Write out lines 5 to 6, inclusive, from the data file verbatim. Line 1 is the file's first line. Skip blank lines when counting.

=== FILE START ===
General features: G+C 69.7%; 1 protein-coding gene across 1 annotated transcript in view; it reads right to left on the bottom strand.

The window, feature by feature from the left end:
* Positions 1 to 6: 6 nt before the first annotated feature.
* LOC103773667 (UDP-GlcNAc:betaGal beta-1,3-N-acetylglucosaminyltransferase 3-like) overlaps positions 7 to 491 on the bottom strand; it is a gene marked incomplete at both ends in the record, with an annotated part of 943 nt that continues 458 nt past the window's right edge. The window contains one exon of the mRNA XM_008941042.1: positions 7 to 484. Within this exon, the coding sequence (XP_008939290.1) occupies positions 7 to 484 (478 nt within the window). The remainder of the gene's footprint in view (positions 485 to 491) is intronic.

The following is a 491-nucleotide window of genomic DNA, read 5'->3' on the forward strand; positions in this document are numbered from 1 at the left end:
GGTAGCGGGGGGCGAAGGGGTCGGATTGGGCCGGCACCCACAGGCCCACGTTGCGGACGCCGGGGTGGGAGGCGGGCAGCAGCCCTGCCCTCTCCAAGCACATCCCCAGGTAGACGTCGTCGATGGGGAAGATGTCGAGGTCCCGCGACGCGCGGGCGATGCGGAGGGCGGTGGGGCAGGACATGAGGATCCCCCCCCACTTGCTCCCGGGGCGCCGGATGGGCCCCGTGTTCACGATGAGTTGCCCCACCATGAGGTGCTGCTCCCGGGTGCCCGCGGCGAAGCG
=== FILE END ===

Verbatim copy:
The following is a 491-nucleotide window of genomic DNA, read 5'->3' on the forward strand; positions in this document are numbered from 1 at the left end:
GGTAGCGGGGGGCGAAGGGGTCGGATTGGGCCGGCACCCACAGGCCCACGTTGCGGACGCCGGGGTGGGAGGCGGGCAGCAGCCCTGCCCTCTCCAAGCACATCCCCAGGTAGACGTCGTCGATGGGGAAGATGTCGAGGTCCCGCGACGCGCGGGCGATGCGGAGGGCGGTGGGGCAGGACATGAGGATCCCCCCCCACTTGCTCCCGGGGCGCCGGATGGGCCCCGTGTTCACGATGAGTTGCCCCACCATGAGGTGCTGCTCCCGGGTGCCCGCGGCGAAGCG